Did Shramik train lose it’s way?
Since 23 May, the whole of the social media has been in a hustle with the reports of a Shramik Special train. According to the reports around 40 trains of the above mentioned Shramik Special trains are being said to be lost. The train was supposed to go from Mumbai via Madhya Pradesh to Uttar Pradesh and instead decided to go to Rourkela in Odisha. The train was set off to Gorakhpur, Uttar Pradesh from Vasai Road, Maharashtra on 21 May. The train reached at the Rourkela station in Odisha on the 23 May. The passengers were totally unaware of the situation. Sons of the many retired railway employees also chimed in with second- hand outrage on their father’s behalf. Things were so much better before. The whole social media was ablaze from the 23 May.
If I were in a position of authority & if railways were my responsibility, I would have resigned, after my first train got lost.
But @PiyushGoyal is still the railway minister, after 40 trains lost their way & 10 hunger deaths on those lost trains.
— thakursahab (@65thakursahab) May 26, 2020
Is the rerouting of trains common?
No, the rerouting of the trains is extremely rare. Checks in the system ensure misrouting is quickly detected and rectified. Trains usually do not travel a thousand kilometres on the wrong route before someone finds out. If 40 trains went, were expected and missing, someone would notice the abnormality.
Moreover, it was not possible for a driver to lose his/her way. As the same driver does not handle the train from Mumbai to Gorakhpur. Drivers change every few hours at designated crew change points. They are trained individuals who work under tough conditions and have serious responsibilities. The driver has no rights to decide which route the train must follow. They are instructed by the superior authorities. They are not even allowed to switch tracks without proper instructions.
Central Railway’s statement.
The Indian Railways are running Shramik trains for stranded migrants, workers, tourists and students in various parts of the country on request of the state governments. It started on the 1 of May 2020, keeping in mind the Covid-19 situation and for helping the people reach their homes during this pandemic. On request of the Maharashtra government, Shramik Special trains have been running from various station of Mumbai, Pune, Bhusawal, Nagpur and Solapur divisions of Central Railway, Nanded division of Central Railway, Mumbai Central Division of Western Railway and also from Konkan Railway. Railways have run 520 Shramik special trains carrying 7,32,166 migrant workers till 25 May. The demands for Shramik special trains are given by State Government with the list of the travellers. The railways have also been operating around 200 to 400 Shramik specials.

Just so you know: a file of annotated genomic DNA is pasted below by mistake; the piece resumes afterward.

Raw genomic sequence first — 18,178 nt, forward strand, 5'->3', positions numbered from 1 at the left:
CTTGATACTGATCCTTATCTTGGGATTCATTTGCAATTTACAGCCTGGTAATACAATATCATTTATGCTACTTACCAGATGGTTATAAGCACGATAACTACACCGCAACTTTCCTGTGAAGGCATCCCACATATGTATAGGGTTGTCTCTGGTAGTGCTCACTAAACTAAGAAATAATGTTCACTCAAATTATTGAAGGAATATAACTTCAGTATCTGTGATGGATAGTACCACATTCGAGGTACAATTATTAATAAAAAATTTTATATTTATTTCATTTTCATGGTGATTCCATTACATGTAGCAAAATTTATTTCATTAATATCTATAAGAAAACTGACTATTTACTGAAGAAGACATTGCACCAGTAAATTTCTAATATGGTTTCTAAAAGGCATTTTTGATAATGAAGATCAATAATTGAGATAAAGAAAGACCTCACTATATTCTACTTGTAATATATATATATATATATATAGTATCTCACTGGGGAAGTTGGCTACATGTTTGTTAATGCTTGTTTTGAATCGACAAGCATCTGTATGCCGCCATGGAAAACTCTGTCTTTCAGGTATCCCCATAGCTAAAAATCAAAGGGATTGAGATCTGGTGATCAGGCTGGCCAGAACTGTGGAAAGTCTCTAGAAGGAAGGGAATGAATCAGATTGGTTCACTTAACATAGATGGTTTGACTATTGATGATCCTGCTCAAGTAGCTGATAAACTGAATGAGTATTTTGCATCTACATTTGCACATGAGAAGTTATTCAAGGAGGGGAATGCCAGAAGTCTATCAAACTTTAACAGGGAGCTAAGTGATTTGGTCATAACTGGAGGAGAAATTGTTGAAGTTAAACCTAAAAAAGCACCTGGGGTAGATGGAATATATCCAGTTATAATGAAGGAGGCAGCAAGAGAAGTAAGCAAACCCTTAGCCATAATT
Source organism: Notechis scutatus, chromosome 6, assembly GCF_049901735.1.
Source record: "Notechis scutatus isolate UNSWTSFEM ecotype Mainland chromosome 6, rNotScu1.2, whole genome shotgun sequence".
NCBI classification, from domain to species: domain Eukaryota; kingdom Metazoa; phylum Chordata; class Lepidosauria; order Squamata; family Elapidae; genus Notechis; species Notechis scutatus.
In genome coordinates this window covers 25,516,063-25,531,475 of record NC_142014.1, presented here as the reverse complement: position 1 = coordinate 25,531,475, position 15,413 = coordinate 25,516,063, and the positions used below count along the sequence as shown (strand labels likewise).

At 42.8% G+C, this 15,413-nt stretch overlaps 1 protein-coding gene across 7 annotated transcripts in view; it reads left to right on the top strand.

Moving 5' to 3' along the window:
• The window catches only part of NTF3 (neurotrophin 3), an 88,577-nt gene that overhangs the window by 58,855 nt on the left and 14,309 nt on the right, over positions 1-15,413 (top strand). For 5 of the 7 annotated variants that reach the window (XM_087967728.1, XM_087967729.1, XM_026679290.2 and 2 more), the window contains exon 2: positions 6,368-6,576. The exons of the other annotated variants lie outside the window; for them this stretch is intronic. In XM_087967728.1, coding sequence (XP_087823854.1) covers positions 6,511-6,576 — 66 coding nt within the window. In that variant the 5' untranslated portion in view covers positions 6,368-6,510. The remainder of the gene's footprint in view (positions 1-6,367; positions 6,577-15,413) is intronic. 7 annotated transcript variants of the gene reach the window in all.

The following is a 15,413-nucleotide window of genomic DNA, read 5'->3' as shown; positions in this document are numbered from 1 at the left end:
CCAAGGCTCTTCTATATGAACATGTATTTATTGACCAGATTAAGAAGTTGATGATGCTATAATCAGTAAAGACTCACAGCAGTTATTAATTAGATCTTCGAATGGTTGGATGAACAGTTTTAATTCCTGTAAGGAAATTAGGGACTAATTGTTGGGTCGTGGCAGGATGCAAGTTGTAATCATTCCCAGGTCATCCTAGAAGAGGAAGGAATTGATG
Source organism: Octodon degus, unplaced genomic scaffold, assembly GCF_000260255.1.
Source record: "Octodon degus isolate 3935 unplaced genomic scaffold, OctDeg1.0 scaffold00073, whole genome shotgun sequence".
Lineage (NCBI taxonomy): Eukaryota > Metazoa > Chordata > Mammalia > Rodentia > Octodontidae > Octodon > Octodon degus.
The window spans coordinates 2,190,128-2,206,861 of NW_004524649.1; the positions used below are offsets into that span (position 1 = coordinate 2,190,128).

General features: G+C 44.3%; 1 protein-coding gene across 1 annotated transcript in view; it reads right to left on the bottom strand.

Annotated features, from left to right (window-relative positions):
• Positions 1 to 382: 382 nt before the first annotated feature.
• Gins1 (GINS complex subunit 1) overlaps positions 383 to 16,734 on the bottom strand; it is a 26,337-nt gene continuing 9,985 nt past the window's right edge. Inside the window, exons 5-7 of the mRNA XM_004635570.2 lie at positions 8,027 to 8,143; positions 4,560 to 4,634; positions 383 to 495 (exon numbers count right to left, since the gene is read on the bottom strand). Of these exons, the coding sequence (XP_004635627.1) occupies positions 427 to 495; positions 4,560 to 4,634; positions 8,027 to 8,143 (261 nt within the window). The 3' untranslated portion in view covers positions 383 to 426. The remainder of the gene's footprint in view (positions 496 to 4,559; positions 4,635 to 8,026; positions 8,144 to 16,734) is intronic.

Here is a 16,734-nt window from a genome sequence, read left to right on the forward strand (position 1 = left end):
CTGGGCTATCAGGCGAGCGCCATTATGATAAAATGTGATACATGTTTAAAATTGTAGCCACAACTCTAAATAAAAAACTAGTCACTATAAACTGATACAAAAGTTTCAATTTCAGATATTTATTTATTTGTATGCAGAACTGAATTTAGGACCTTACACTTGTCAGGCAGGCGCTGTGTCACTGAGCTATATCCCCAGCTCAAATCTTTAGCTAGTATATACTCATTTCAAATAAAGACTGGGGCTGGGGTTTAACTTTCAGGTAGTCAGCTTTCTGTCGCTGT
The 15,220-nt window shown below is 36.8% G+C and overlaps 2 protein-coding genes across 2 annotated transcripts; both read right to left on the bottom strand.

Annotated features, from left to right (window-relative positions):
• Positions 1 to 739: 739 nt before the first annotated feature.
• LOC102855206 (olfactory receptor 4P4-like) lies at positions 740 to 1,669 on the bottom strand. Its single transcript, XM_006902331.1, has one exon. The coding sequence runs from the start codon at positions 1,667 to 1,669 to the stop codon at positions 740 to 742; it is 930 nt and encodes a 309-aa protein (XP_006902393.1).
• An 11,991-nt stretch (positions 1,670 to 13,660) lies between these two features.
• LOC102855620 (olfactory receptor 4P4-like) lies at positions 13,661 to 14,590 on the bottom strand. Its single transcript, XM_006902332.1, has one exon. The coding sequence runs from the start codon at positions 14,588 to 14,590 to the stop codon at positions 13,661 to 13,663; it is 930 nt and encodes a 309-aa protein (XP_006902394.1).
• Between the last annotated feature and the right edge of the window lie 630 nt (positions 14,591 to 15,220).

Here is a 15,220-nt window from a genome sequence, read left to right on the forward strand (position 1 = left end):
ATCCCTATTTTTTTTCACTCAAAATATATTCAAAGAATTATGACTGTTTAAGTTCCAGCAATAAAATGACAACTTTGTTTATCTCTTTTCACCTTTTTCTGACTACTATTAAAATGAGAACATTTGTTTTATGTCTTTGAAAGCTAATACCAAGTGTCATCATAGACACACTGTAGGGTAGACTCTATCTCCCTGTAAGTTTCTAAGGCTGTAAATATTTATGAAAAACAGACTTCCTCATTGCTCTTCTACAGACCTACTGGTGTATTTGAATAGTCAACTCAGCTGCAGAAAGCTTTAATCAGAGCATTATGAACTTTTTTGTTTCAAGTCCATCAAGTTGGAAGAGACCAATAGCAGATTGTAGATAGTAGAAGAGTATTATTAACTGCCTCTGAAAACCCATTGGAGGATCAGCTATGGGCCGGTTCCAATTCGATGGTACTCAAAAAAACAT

On 22 May, many news channels pointed out that the Indian railways were facing the problems of serious congestion caused by hundreds of trains heading to Uttar Pradesh and Bihar and the trains were being uphold for hours in a severe traffic congestion.
Minister of State for railways, Suresh Angadi told media, that he was already working on the solution with the Railway Board, NCR officials mentioned that they were swamped with trains. Amidst the Covid-19 outbreak the guidelines meant it took much longer to get passengers to disembark safely. Besides, some 80 percentage of all Shramik special trains were terminating in Uttar Pradesh or Bihar. The train was expected to run on Kalyan Bhusaval- Itarsi- Jabalpur- Manikpur route, but despite following the usual route, the train rerouted and diverted its route via Bilaspur- Jharsuguda- Rourkela- Asansol route. The reason is said to be because of the heavy traffic congestion on the existing routes.
Claim:40 trains are diverted from their route.#PIBFactcheck:This is INCORRECT. Trains have not been lost. Congestion due to 80% Shramik spl trains going to UP & Bihar. Thus, trains diverted to reach destinations by other feasible routes as per practice followed in regular ops. pic.twitter.com/xUSwxXiStO
— PIB Fact Check (@PIBFactCheck) May 26, 2020
The shortest route was jammed and the Railways were left with the only solution of rerouting the train via alternative routes. So that, the trains would keep moving and do not create much panic among the passengers. Rerouting the train was considered a better option than forcing trains to be stranded in the middle of nowhere for hours. Small stations do not provide food and water to the trainloads of passengers, which was yet another hurdle.